Acute spinal cord injury (SCI) is a catastrophic traumatic event that affects the physical and psychological wellbeing of individuals, and results in considerable socio-economic losses [1, 2]. The high treatment costs and extended hospitalization have a tremendous impact on the individual and their family and are a substantial financial burden on the health care system. Therefore, identifying the epidemiology of acute SCI is essential for health care providers to establish policies for preventing the disease and redistributing resources.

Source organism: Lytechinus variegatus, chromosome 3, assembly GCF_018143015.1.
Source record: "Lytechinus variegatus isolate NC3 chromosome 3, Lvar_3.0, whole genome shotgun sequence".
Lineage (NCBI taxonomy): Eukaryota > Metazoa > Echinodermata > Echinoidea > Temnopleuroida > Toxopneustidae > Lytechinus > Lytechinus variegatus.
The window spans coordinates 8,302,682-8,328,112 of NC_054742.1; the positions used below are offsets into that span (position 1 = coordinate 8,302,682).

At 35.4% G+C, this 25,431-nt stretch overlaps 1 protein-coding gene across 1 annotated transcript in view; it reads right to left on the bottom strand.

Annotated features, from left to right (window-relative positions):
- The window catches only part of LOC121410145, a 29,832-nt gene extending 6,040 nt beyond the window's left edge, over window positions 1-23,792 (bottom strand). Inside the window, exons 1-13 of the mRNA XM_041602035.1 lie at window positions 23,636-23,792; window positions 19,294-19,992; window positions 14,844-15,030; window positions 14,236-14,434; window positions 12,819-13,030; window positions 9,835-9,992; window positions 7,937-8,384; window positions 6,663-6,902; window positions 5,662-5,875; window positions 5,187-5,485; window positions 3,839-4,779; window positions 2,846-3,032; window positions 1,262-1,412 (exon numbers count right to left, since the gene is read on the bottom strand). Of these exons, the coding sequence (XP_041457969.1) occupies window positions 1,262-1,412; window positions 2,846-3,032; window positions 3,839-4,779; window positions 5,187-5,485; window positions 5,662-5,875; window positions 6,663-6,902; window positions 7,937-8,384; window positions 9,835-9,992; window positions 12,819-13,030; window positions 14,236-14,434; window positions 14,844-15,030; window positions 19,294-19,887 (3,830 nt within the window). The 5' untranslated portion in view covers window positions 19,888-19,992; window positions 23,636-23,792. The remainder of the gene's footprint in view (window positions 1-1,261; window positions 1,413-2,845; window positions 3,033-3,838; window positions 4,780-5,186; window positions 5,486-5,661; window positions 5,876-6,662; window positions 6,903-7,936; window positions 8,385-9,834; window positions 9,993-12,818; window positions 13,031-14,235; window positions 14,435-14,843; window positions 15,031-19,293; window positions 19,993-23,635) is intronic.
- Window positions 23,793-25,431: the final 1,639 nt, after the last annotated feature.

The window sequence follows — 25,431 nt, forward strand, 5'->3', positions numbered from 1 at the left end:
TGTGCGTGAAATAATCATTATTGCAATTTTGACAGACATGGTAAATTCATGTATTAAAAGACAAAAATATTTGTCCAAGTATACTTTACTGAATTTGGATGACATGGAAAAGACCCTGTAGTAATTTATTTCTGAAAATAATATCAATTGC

Several studies have compared the prevalence and incidence rates of acute SCI in different geographical and economic conditions [3, 4]. In particular, the reported incidence rates of acute SCI differ widely according to research method, date, and region; in developed nations, it has been reported variously as 11.5–53.4 persons per million persons [5, 6] and 13.0–220.0 persons per million in developing countries [7, 8]. Acute SCI patients have been reported to account for 2.6% of the patients in major trauma centers in North America [5], and not only are there more than 10,000 new patients every year, but this number would be much higher if individuals who expire before arriving at the hospital were included [6, 9, 10]. However, most data on acute SCI are based on developed nations such as the US and Spain, and data for developing nations such as Africa, South America and Asia are limited [11].